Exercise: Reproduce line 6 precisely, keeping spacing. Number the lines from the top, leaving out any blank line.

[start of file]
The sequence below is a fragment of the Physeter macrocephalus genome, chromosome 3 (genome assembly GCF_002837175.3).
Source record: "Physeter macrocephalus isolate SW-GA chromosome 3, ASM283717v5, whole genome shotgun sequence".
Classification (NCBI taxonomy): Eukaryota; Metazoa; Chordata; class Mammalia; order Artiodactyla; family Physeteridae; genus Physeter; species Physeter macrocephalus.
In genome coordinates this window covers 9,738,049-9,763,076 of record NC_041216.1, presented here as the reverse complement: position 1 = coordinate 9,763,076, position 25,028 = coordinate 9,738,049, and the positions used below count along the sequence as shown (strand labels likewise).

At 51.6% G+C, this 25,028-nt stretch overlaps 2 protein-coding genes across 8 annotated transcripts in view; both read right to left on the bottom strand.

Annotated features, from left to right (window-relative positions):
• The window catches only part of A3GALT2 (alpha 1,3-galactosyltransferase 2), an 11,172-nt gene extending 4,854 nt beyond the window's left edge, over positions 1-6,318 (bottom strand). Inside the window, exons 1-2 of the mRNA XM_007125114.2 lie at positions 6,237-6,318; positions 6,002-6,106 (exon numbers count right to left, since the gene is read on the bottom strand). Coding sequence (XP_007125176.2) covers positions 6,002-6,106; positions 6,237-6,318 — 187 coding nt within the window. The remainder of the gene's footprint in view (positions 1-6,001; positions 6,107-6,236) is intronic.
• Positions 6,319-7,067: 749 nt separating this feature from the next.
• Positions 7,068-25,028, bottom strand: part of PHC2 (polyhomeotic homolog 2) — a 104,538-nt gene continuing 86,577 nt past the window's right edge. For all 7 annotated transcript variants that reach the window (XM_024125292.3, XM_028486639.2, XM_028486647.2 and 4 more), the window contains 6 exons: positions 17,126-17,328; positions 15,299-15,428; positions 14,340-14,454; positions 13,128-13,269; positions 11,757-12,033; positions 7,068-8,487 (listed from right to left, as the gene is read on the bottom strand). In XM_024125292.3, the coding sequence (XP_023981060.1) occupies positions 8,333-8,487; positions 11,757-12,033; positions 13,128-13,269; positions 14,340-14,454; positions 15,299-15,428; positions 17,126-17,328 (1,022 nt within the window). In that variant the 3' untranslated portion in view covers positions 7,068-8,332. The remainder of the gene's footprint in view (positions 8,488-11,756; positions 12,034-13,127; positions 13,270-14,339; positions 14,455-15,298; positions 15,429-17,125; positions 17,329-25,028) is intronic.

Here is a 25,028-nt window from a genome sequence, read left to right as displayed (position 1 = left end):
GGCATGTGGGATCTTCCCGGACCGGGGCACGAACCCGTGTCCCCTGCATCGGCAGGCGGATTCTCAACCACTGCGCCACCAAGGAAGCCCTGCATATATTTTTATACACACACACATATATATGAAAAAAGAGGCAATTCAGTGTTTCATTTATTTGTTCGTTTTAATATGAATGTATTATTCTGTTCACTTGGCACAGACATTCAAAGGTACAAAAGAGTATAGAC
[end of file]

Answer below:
Annotated features, from left to right (window-relative positions):